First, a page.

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The time has come the walrus said to talk of many things: Of floating nuclear reactors...

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'Floating Chernobyls' to hit the high seas

Garry White, The Daily Telegraph
China and Russia agreed to expand co-operation over nuclear power, specifically on uranium exploration and safer power plants – but also on floating nuclear reactors.

"It's a case of Homer Simpson meets the Titanic," says Ben Ayliffe, a senior climate campaigner at Greenpeace. "The idea is just mind-boggling."

Unsurprisingly, he is appalled by the idea.

Russia has been planning floating reactors for quite some time, but reached a recent milestone when the hull of the Akademik Lomonosov was launched into the Baltic Sea.

The reactor is not complete, but the barge that will house the plant was launched on June 30 at the Baltyskiy shipyard in St Petersburg – and China has been watching developments very closely indeed.

(6 September 2010)

Hurricane Earl ... and Floating Nuclear Plants

Karl Grossman, Huffington Post
It was supposed to happen off the U.S. Atlantic Coast and was scuttled because of skyrocketing costs, public opposition, and a lack of need. But the concept of floating nuclear power plants is back. Russia, copying the U.S. plan, recently launched the first of what it says will be many floating nuclear plants that it will moor off its coastline and sell to nations around the world.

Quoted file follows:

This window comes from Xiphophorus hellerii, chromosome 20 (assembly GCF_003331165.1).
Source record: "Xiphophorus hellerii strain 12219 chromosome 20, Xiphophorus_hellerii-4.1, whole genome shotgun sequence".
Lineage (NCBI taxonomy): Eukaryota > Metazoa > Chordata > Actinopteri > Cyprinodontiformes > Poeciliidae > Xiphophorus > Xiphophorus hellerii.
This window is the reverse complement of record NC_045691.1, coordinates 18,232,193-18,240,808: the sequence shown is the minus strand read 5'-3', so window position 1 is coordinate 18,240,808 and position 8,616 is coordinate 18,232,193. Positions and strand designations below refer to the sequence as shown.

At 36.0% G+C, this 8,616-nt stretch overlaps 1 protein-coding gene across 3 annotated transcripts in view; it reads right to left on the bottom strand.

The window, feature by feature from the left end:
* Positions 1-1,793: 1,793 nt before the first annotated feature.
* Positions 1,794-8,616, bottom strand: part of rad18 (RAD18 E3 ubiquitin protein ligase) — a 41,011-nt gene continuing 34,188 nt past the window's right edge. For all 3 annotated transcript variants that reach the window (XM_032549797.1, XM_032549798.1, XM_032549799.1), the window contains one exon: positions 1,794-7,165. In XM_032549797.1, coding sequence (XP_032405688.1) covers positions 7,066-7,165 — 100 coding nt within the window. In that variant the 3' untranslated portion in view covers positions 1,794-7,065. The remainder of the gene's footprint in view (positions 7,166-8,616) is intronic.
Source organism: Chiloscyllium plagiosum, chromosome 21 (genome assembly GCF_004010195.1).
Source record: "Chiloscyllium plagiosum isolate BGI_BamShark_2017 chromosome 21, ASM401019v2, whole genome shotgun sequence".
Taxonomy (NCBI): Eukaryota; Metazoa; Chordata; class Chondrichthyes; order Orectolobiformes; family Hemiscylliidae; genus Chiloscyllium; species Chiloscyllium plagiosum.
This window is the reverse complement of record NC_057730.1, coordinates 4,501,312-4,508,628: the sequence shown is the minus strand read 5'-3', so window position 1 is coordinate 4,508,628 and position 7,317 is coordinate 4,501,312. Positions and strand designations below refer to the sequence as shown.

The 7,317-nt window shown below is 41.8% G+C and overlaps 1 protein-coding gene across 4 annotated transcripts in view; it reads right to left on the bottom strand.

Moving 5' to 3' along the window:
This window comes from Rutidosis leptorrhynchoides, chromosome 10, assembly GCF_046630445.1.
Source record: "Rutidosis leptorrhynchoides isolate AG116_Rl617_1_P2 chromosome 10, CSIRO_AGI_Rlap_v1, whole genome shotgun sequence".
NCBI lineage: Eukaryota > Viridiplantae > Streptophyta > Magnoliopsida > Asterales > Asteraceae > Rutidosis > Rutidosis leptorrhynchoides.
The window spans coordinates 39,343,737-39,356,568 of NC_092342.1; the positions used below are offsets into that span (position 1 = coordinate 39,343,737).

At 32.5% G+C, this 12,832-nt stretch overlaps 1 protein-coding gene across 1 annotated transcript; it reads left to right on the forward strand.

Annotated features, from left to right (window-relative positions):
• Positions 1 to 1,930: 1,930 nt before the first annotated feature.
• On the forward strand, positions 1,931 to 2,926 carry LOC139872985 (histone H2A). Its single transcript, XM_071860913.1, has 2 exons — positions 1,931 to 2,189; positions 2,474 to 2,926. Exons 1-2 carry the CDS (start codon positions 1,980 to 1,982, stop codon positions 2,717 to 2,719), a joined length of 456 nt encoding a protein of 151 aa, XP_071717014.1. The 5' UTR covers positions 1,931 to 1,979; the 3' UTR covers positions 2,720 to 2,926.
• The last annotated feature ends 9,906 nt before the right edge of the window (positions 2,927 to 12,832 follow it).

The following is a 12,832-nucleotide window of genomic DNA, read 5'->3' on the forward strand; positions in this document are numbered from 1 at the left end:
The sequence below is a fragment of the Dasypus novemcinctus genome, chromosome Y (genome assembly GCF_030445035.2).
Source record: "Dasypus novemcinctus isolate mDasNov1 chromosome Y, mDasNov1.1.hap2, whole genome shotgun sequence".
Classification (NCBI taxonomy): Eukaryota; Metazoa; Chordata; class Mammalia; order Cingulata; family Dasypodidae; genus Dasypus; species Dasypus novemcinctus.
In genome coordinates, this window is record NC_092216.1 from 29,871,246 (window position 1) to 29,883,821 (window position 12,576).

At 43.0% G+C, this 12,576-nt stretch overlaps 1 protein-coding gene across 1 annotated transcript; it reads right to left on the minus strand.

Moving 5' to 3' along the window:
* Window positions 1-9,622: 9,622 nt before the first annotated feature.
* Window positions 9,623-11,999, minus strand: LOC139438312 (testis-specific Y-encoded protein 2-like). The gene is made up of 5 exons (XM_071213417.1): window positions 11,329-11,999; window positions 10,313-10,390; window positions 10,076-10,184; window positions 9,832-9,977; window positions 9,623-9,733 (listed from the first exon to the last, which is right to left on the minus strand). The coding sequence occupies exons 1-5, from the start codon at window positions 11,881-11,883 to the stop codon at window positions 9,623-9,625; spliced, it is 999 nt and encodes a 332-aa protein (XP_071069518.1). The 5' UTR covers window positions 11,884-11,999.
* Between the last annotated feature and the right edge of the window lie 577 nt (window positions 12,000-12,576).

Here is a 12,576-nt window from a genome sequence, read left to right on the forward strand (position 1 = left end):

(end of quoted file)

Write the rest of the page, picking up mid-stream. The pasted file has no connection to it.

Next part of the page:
Consider, with Hurricane Earl moving up the Atlantic Coast, the situation if floating nuclear power plants were, as planned, moored off it.

Consider the Russia program in terms of accident consequences -- the plants are being called "floating Chernobyls" -- and as a terrorist issue. The fuel the plants are to use is weapons-grade uranium. Nations which Russia's state nuclear corporation has been talking to about buying the plants include Malaysia, Algeria and Indonesia.

I ran into the U.S. floating nuclear plant scheme in the Hamptons on Long Island in 1974. Driving down oceanfront Dune Road in Hampton Bays, I came upon what looked like a weather station, but on the chain link fence surrounding the various meteorological devices was the sign: "U.S. Atomic Energy Commission -- Brookhaven National Laboratory." As an investigative reporter for the Long Island Press, I called the laboratory and was told that the government set up the station to study the impact of radioactive discharges from floating nuclear plants to be moored to the south: the first four plants were to go 11 miles northeast of Atlantic City, New Jersey. They were given the names Atlantic 1, 2, 3 and 4. I pursued the U.S. program for years.

"Absolutely safe," Sergei Kiriyenko, director general of Rosatom, the Russian state nuclear energy corporation, told Reuters, as the barge that is to serve as the base for the first floating plant was being launched on June 30 in St. Petersburg...
(3 September 2010)

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